Holly is named cuileann in Irish. In County Tyrone, to plant a holly near the house was a sign that the daughters of that house would never marry or bear children. Spears or darts were often made of holly in folktales and the literary tradition, and chariot poles were cut from holly trees. Its berries, bright red, may have been associated with blood, and in Irish lore it is sometimes associated with severed heads.

Weaving Word Wisdom by Erynn Rowan Laurie; pg. 87

In Divination

As with the other ogham feda, there are many associates with Tinne for divination. It is interesting that a tree or shrub historically associated with bad luck is also connected to craftsmanship and mastery of skills.

Here are some keywords I’ve come up with in my studies for Tinne regarding divination.

  • skill
  • money and abundance
  • urgency
  • technology
  • transformation
  • artistic creativity
  • craftsmanship
  • master of skill
  • value and worth

In magic and witchcraft, Tinne can be used for all manner of creative efforts. If you are using a creative skill, Tinne can help you with your craftsmanship to ensure your project turns out well. If you are suffering from a period of creative block, Tinne may help you break free from your stagnation and inspire creativity. It can also be utilized during the study of any skill that requires the use of your hands or for magic involving technology and the online space.

At the end of every fíd in her book, Erynn has questions and linked concepts to think about for each one. For h-Úath, she writes the following…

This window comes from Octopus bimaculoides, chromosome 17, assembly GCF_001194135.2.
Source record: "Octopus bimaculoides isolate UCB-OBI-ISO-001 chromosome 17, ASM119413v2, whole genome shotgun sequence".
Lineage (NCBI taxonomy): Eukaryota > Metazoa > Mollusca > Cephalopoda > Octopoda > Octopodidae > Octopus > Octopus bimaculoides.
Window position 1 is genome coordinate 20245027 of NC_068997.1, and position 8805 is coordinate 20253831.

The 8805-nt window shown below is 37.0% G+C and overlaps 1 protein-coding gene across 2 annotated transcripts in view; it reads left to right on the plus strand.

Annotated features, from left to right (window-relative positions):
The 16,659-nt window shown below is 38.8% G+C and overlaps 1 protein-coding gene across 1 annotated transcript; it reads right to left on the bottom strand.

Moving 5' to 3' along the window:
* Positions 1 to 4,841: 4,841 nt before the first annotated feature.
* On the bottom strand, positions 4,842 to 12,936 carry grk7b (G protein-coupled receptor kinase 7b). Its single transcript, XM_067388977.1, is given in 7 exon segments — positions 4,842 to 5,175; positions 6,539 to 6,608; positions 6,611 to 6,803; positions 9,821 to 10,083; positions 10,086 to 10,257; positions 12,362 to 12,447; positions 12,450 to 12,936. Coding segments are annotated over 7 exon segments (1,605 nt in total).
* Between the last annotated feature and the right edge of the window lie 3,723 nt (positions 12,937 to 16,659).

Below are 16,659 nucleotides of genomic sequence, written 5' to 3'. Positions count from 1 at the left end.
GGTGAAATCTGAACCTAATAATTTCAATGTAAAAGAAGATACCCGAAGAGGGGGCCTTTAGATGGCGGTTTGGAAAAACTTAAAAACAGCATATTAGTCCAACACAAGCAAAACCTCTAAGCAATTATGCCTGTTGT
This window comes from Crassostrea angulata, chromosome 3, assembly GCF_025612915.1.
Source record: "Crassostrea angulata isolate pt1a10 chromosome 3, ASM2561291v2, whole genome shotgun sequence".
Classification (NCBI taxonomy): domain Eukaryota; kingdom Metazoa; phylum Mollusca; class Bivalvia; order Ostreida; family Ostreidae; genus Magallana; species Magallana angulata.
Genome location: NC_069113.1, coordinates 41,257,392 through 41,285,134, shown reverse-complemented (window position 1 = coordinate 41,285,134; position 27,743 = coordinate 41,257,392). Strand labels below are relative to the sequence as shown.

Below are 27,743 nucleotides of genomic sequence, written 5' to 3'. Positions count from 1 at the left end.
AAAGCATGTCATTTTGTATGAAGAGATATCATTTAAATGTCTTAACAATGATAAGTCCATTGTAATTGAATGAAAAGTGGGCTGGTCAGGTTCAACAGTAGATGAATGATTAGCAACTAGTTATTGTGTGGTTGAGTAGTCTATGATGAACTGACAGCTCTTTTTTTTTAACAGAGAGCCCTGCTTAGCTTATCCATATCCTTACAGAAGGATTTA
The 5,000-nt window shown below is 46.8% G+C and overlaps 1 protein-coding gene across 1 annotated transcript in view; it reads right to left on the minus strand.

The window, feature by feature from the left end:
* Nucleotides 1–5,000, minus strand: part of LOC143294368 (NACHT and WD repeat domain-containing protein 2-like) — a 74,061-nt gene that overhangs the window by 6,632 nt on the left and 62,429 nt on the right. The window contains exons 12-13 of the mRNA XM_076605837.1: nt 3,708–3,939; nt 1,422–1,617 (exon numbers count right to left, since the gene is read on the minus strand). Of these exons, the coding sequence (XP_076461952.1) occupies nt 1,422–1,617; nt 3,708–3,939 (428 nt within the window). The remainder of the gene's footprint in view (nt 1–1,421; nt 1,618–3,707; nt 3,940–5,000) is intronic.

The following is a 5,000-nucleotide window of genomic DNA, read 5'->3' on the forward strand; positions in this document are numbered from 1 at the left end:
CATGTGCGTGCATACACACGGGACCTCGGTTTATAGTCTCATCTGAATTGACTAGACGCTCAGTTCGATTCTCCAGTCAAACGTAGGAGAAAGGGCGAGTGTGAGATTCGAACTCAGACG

How do I express my creativity? What is my relationship with work and prosperity?

A Personal Note

Despite having a spiritual connection with creativity and the fire of the forge, I do not feel that connected to Tinne at all. I am not sure if it is because I have not worked with Tinne often or if it is because I rarely seek mastery in my skills. Either way, this is a fíd I need to work with more in my practice.

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Sources and Further Reading

Celtic Ogham Symbols and Their Meanings
The Ogham Tract
– [1] Weaving Word Wisdom by Erynn Rowan Laurie


Very interesting I do enjoy this post. :green_heart:


I’m glad you enjoy it! :yellow_heart: It’s funny because, with some of the ogham fíd such as Beith and n-Gétal, I feel a connection to them. With Tinne? Not so much :sweat_smile: I’m not sure why that is but one day I’ll explore that!


I feel the same with the runes, certain ones I use daily, others never :grin:


Love these, thank you for continuing them!!


Now that I have the physical copy of Weaving Word Wisdom, I need to make space and time to sit down and read through the book itself instead of just learning about the different feda :laughing: I’m sure that would help!

Of course! :smiling_face_with_three_hearts: I’m trying to make sure I make a new post at least once every week or two. Otherwise, I just forget all about them!